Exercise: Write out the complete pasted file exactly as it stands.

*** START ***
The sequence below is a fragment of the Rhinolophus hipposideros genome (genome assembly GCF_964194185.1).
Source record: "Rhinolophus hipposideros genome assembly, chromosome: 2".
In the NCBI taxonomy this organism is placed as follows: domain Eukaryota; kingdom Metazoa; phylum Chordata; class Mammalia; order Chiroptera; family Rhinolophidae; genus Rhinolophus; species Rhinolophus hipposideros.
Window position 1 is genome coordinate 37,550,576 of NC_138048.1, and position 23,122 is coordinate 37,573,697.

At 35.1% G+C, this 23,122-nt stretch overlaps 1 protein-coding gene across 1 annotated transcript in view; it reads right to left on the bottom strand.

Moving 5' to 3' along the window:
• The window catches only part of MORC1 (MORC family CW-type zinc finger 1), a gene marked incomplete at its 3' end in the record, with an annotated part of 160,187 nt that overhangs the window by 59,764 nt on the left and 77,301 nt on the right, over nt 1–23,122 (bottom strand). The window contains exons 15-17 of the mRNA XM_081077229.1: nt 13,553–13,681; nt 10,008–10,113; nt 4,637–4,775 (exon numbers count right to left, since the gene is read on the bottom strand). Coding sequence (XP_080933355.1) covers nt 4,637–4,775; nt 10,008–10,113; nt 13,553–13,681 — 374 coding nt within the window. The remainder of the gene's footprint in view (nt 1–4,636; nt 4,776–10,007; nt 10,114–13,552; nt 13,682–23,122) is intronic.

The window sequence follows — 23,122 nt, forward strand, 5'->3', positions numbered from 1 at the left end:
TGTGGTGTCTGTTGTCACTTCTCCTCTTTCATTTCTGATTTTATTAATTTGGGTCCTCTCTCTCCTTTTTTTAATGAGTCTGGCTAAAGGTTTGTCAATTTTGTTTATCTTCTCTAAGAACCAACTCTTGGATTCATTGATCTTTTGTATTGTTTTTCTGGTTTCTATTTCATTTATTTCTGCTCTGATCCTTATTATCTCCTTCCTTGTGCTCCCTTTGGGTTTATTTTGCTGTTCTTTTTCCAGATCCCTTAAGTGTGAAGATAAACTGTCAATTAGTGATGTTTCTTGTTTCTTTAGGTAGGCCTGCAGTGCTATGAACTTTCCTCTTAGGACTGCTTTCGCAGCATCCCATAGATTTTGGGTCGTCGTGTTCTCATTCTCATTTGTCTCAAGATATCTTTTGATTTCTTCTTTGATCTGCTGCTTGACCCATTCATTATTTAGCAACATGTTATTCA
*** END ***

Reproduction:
The sequence below is a fragment of the Rhinolophus hipposideros genome (genome assembly GCF_964194185.1).
Source record: "Rhinolophus hipposideros genome assembly, chromosome: 2".
In the NCBI taxonomy this organism is placed as follows: domain Eukaryota; kingdom Metazoa; phylum Chordata; class Mammalia; order Chiroptera; family Rhinolophidae; genus Rhinolophus; species Rhinolophus hipposideros.
Window position 1 is genome coordinate 37,550,576 of NC_138048.1, and position 23,122 is coordinate 37,573,697.

At 35.1% G+C, this 23,122-nt stretch overlaps 1 protein-coding gene across 1 annotated transcript in view; it reads right to left on the bottom strand.

Moving 5' to 3' along the window:
• The window catches only part of MORC1 (MORC family CW-type zinc finger 1), a gene marked incomplete at its 3' end in the record, with an annotated part of 160,187 nt that overhangs the window by 59,764 nt on the left and 77,301 nt on the right, over nt 1–23,122 (bottom strand). The window contains exons 15-17 of the mRNA XM_081077229.1: nt 13,553–13,681; nt 10,008–10,113; nt 4,637–4,775 (exon numbers count right to left, since the gene is read on the bottom strand). Coding sequence (XP_080933355.1) covers nt 4,637–4,775; nt 10,008–10,113; nt 13,553–13,681 — 374 coding nt within the window. The remainder of the gene's footprint in view (nt 1–4,636; nt 4,776–10,007; nt 10,114–13,552; nt 13,682–23,122) is intronic.

The window sequence follows — 23,122 nt, forward strand, 5'->3', positions numbered from 1 at the left end:
TGTGGTGTCTGTTGTCACTTCTCCTCTTTCATTTCTGATTTTATTAATTTGGGTCCTCTCTCTCCTTTTTTTAATGAGTCTGGCTAAAGGTTTGTCAATTTTGTTTATCTTCTCTAAGAACCAACTCTTGGATTCATTGATCTTTTGTATTGTTTTTCTGGTTTCTATTTCATTTATTTCTGCTCTGATCCTTATTATCTCCTTCCTTGTGCTCCCTTTGGGTTTATTTTGCTGTTCTTTTTCCAGATCCCTTAAGTGTGAAGATAAACTGTCAATTAGTGATGTTTCTTGTTTCTTTAGGTAGGCCTGCAGTGCTATGAACTTTCCTCTTAGGACTGCTTTCGCAGCATCCCATAGATTTTGGGTCGTCGTGTTCTCATTCTCATTTGTCTCAAGATATCTTTTGATTTCTTCTTTGATCTGCTGCTTGACCCATTCATTATTTAGCAACATGTTATTCA